DISH Wireless and Nokia to Collab on 5G Network Slicing

Network slicing allows customized networks to be delivered for a specific use and it’s a huge part of DISH’s plans as it builds the next nationwide 5G network in America.

Both enterprises and consumers will be receiving the possibility to connect to DISH Wireless and its 5G network via a network slice as Nokia is working on providing this ability to the innovative network. Nokia’s NetGuard Security suite will be offered through slice-specific Service Level Agreements (SLAs) and will provide security features for its subscribers. Because network slicing works by providing a customized end-to-end network for a specific function, each slice will be capable of reaching across the entirety of the network including from the device through the radio, access, transport, and core networks to each application server separate from any other network function.

The decision to use Nokia in this network slicing application is not a surprise as network slicing requires a standalone (SA) 5G core and Nokia is supplying theirs to DISH Wireless for its SA 5G core. Because DISH Wireless is building its 5G network from the ground up, it will start with a SA 5G network when it launches, unlike many other networks which will start off relying on 4G LTE to help prop up their network.

DISH Wireless continues to boast of innovation and automation being cornerstones of its network and the use of network slicing software from Nokia is a prime example. This security suite from Nokia will allow DISH Wireless to handle security threats in a much more automated manner. A big benefit from all things automation within DISH’s 5G network will be rural markets as this will deliver not only more 5G connectivity to their respective areas, but it will also incentivize DISH Network to expand into areas that may otherwise require more maintenance than is desired. Automation and network slicing are helping deliver 5G to more consumers in the United States that may otherwise go underserved. The newest major 5G provider-to-be will look to satisfy the FCC’s guideline of covering 20% of the United States’s population by June 2022 and 75% of the nation’s population by 2025 or face a multi-billion dollar fine.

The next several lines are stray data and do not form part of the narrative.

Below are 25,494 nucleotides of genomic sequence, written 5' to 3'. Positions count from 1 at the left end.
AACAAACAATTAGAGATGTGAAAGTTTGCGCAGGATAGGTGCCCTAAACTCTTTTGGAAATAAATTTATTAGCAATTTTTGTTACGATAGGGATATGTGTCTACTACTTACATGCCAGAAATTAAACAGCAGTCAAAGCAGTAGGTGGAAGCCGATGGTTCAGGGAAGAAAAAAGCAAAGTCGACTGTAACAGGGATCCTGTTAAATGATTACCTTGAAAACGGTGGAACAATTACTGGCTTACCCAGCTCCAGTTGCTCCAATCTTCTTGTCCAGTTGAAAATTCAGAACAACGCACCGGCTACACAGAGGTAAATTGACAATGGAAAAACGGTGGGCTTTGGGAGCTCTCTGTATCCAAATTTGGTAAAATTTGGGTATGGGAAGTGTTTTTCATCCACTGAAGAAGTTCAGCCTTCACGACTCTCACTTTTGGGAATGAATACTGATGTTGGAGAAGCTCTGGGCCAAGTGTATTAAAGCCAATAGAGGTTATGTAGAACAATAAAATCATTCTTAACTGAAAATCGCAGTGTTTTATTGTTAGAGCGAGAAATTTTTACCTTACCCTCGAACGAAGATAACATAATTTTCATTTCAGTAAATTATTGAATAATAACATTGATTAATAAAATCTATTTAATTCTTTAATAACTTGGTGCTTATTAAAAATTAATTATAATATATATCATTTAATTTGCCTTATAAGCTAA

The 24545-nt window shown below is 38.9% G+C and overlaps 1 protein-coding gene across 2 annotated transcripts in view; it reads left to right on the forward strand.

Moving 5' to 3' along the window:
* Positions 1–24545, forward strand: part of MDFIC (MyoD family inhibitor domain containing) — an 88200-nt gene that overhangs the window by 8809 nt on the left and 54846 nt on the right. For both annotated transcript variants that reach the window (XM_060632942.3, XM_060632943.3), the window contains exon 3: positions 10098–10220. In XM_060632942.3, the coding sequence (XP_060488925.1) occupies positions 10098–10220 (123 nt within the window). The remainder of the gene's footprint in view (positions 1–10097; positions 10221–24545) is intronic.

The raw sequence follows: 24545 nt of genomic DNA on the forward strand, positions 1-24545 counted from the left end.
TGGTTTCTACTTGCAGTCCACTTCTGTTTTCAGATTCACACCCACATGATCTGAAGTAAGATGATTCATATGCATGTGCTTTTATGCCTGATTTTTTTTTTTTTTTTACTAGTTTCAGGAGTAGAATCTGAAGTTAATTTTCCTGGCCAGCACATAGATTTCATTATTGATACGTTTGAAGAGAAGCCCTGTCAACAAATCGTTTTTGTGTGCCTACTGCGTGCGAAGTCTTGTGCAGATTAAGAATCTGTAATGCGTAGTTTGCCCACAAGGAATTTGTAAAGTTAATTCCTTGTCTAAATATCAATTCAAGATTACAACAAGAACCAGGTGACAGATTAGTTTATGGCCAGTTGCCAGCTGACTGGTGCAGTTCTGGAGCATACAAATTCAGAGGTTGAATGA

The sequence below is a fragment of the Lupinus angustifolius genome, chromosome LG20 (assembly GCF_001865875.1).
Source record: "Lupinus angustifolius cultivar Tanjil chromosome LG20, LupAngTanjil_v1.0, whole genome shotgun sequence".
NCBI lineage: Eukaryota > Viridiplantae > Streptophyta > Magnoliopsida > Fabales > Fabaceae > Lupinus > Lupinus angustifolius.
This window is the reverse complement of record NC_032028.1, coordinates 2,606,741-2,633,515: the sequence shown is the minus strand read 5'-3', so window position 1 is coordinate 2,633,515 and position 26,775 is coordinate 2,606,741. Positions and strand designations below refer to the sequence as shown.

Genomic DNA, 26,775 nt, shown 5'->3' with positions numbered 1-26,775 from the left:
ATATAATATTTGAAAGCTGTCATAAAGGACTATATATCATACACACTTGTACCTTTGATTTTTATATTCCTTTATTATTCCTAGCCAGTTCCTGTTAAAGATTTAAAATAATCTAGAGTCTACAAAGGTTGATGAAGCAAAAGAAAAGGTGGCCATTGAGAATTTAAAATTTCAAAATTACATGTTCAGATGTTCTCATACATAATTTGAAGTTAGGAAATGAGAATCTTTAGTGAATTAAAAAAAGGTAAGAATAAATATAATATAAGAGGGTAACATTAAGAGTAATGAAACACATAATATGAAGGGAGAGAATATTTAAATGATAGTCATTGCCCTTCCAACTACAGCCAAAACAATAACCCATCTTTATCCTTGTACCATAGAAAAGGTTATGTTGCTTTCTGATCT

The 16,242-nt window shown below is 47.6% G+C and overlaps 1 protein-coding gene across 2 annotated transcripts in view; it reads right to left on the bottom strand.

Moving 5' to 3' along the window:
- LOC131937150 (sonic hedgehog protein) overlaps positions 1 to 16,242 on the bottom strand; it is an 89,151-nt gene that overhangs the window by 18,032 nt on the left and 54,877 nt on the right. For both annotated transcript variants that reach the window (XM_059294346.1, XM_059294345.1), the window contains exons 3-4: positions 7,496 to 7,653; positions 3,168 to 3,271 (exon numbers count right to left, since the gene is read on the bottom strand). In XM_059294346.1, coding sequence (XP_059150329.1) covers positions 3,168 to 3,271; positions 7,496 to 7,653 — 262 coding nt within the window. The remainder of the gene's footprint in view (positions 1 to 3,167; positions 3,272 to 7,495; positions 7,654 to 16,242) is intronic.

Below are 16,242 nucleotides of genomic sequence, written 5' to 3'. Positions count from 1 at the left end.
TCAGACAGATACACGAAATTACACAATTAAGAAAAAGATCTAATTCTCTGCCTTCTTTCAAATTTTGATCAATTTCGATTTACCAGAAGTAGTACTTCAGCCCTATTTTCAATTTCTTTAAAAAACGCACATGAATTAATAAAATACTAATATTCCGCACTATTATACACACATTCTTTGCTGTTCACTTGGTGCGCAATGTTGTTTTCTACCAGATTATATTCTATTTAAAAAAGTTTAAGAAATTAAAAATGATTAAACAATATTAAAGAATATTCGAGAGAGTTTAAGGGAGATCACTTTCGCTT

On top of running Boost Mobile and building a greenfield, nationwide 5G network, DISH Wireless is also walking the tightrope of satisfying both consumers and enterprises with innovative, reliable solutions. DISH Wireless’s Chairman Charlie Ergen spoke on the company’s desire to work in both sectors earlier in 2021 saying, “I think a lot of analysts look at how many handsets you are going to have…but your question is well taken in the sense that a part of our business will be the enterprise business, that is a fairly nascent business today and we will be on the leading edge of that as it grows.”

This is exactly why DISH Wireless is insisting on providing innovative features to subscribers. The flexibility of DISH’s 5G network will allow various industries and consumers to find specific value in the solutions they seek from their wireless provider. Network slicing is going to provide these custom solutions while simultaneously allowing wireless providers a new revenue stream to fund their businesses. DISH Executive Marc Rouanne has pointed to network slicing as being “a key differentiator of DISH’s 5G network…as we deliver these capabilities to our customers, we will provide a new level of security for their services.” Additional innovations can be seen throughout the construction of DISH Wireless’s 5G network including its Open RAN approach, cloud-computing capabilities, and dynamic pricing which will allow subscribers to purchase network slices with real-time market pricing.

Faster speeds and greater applications are all a grand part of DISH Wireless from the ground up but in an increasingly connected world, the need for proper security continues to grow. DISH accepts this responsibility and is taking great steps here with Nokia. Recently, DISH Wireless added Palo Alto Networks as a vendor and will be using the company’s cloud-native security platform and firewalls.

Source: Fierce Wireless